Update: Effects 11 is now hosted on CodePlex and GitHub. The latest version of the library, documentation, release history, and other information is now available there.

Samples: Effects 11 Win32 Samples

Related: DirectXTex and Effects 11 Update

Comments (30)

  1. I like it! What will you be working on next?

  2. Please do not kill Effects API. It is great framework which saves a lot of developer work.

  3. I am very confused at the moment, I have switched to visual studio 2012. I am using speed tree 5.0, which relies on the effect library. I am using D3D10.

    I can successfully compily the FX using D3DCompile() and the "fx_4_0" profile.

    However, now D3D10CreateEffectFromMemory() doesn't like the compiled effect anymore, and return E_FAIL. I have no other information but this error code.

    I had a look at the Effects11 library, but it requires a ID3D11Device.

    Any idea ?

  4. walbourn says:

    Gregory – Please try to send me directly a minimal repro of your problem, particularly the shader file(s) in question and instructions for compiling them using FXC.EXE.

    Did it work with DirectX SDK (June 2010) release?

  5. > I can successfully compily the FX using D3DCompile() and the "fx_4_0" profile.

    Gregory, you should use fx_5_0 profile only for effect compilation. fx_4_0 is incompatible with Effects11.

  6. walbourn says:

    I think Gregory is trying to use the latest HLSL complier (D3DCompile #46) to generate shaders for the FX10 system which is why he's using fx_4_0.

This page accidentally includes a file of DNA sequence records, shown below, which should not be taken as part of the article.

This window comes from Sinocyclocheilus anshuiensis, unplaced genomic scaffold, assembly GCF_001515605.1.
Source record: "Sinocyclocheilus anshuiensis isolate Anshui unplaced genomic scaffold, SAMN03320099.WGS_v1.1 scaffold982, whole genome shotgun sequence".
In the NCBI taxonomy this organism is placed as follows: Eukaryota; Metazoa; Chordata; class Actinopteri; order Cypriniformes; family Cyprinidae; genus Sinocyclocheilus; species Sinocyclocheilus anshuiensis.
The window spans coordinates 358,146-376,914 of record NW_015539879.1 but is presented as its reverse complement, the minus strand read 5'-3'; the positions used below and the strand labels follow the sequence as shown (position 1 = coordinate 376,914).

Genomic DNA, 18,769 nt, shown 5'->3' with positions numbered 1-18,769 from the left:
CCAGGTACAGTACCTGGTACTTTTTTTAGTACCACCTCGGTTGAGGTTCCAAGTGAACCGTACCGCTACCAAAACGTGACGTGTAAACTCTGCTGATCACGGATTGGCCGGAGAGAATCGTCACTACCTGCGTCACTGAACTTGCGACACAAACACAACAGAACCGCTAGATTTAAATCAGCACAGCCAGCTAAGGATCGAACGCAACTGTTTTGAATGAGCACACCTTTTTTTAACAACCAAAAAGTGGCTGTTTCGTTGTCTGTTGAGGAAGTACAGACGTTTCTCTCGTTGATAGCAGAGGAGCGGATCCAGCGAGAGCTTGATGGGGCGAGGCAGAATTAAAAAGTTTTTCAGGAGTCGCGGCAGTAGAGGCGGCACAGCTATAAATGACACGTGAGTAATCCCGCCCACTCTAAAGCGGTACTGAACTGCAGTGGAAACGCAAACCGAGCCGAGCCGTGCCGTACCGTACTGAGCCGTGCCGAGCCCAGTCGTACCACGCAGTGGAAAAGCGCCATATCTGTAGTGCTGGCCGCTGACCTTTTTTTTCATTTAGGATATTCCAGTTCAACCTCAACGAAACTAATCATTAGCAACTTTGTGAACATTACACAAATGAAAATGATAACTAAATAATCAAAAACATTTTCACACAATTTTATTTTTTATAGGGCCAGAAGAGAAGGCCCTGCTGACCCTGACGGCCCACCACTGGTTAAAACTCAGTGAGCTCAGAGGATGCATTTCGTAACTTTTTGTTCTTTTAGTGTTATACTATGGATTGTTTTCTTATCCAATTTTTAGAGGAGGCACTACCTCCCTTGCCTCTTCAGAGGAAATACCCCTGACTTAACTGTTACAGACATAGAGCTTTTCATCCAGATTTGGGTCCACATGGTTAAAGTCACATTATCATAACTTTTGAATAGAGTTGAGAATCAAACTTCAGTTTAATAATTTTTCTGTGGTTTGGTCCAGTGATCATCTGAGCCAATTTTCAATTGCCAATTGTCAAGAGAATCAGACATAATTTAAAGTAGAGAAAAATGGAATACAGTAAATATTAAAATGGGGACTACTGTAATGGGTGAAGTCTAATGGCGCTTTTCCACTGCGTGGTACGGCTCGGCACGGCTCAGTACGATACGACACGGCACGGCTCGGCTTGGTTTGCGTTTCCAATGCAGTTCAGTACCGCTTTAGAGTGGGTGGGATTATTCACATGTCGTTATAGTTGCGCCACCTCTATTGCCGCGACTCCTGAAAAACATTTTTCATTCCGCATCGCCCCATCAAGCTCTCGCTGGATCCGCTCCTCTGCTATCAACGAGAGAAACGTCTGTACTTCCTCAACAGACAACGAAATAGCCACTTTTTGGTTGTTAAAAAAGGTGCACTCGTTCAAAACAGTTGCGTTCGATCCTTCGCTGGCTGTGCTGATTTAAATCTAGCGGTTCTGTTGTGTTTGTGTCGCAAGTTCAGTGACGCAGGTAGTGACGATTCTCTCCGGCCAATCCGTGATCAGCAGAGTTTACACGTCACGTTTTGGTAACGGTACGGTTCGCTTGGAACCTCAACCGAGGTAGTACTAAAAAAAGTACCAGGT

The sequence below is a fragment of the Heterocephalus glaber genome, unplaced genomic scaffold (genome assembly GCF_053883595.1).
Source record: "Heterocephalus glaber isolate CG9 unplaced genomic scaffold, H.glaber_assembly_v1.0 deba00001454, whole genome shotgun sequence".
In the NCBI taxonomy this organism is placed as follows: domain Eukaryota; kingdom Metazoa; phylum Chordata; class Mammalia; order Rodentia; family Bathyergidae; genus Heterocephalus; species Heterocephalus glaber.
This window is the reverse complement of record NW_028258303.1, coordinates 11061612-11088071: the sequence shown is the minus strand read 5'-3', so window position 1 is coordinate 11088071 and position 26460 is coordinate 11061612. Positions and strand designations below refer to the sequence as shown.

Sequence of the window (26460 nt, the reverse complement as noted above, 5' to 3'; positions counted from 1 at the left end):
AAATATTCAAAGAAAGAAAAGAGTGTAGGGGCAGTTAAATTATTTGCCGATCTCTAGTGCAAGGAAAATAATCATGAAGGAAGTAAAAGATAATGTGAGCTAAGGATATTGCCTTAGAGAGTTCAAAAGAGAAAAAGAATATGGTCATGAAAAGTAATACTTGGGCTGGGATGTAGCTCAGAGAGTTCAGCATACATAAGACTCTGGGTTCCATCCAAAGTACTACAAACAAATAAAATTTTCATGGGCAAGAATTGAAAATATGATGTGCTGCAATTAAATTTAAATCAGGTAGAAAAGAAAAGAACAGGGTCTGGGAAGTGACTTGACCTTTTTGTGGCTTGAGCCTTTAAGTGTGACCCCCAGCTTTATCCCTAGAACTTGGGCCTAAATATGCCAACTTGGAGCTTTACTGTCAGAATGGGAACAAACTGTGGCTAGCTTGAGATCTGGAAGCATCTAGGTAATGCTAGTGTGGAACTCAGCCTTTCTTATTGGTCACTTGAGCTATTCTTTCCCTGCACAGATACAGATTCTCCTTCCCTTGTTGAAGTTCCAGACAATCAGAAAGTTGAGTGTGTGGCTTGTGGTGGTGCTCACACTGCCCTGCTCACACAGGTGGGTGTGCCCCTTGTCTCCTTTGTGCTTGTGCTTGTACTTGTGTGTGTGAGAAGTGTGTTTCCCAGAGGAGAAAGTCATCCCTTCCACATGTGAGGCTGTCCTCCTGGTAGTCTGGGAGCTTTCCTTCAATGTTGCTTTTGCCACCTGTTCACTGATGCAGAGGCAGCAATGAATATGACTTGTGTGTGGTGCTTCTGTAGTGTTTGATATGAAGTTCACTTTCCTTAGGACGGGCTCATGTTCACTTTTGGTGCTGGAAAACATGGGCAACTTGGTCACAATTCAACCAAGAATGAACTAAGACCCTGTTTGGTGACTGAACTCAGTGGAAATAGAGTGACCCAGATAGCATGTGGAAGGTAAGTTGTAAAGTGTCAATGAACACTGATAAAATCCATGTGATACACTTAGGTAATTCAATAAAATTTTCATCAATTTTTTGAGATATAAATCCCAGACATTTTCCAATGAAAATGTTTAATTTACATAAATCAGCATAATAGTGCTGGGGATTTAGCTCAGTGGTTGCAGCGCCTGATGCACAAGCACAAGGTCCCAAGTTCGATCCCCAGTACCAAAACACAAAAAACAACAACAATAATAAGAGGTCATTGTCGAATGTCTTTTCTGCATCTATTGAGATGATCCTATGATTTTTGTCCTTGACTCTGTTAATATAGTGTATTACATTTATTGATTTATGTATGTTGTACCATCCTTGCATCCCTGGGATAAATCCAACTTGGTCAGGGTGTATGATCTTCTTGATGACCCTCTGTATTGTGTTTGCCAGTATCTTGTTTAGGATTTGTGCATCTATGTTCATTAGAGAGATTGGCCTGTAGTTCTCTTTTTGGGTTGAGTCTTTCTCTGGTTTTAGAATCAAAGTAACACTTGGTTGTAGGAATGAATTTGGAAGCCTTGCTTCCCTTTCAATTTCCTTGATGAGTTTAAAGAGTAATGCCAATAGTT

7. Doug says:

    Is it advisable to not use the Effects framework for shader development, due to its uncertain longevity? In other words, how likely is it that the Effects framework will not be supported in future DX versions?

  8. walbourn says:

    New development should probably consider alternatives to the FX solution. That said, HLSL remains an important language for Direct3D programming.

  9. devast says:

    Hi, I'm completely confused about what I should use for shader processing! I have Windows 7 and Visual Studio 2010, what is adviceable way to do it right? (that is whithout using deprecated stuff and using proper file formats). I understand I should use FXC.exe from the Windows 8 Sdk to compile the *.hlsl file manually and then.. what should I use then?

  10. walbourn says:

    If you are not using the legacy "fx" profiles, then all you need to do is get the resulting binary blob from the shader compiler and set it using the appropriate Direct3D call (such as VSSetShader). You can load the resulting compiled shader from FXC (made with the /Fo command) as a binary file using any standard file I/O operation that doesn't do any ASCII text mode changes. Alternatively, you can use FXC to create a header file with the compiled shader in it to include directly into your C++ code (via the /Fh command). If you are writing a Win32 desktop app, you can of course also do runtime compilation via the D3DCompile API and pass the resulting binary blob to Direct3D.

    See Windows Store app Direct3D samples for an example of using binary loading of a .cso file created from the /Fo option.

    See DirectXTK for an example of using the /Fh option.

    See the Win32 desktop version of the Direct3D 11 tutorials for an example of using D3DCompile API.

    See HLSL, FXC, and D3DCompile

  11. Nasir says:

    I have made an application on directx 11 with DXUT . What happened to me is its all fine as long as i am running it from code but once I make a setup of it. It fails and shows some problem of memory in the effect file where dynamic memory is been allocated. I dont know how to get rid of it. Moreover in the application the device is twice created which also at time creates a problem while allocating the memory.

  12. Rob Withey says: